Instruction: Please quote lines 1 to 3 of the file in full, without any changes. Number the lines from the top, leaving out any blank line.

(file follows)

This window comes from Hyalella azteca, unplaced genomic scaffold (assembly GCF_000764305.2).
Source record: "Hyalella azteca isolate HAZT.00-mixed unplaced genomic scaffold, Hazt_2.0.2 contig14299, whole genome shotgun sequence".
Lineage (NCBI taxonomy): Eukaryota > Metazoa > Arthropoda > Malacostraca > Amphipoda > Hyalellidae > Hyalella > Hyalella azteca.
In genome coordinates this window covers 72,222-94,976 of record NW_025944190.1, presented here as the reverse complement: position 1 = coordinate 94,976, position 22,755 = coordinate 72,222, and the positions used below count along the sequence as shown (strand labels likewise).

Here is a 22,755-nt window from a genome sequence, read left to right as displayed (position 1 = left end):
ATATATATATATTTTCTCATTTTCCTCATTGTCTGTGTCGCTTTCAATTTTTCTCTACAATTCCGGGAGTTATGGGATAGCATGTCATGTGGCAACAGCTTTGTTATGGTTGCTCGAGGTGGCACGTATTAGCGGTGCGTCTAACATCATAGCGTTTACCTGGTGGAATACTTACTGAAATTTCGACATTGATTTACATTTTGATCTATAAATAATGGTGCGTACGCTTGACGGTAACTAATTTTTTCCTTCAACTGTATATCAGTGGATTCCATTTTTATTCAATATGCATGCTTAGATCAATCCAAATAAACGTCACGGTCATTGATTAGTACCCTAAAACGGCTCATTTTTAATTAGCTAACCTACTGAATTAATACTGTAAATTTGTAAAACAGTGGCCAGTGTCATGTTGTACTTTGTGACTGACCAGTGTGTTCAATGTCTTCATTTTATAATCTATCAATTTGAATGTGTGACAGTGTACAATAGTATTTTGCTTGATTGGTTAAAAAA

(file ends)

This window comes from Hyalella azteca, unplaced genomic scaffold (assembly GCF_000764305.2).
Source record: "Hyalella azteca isolate HAZT.00-mixed unplaced genomic scaffold, Hazt_2.0.2 contig14299, whole genome shotgun sequence".
Lineage (NCBI taxonomy): Eukaryota > Metazoa > Arthropoda > Malacostraca > Amphipoda > Hyalellidae > Hyalella > Hyalella azteca.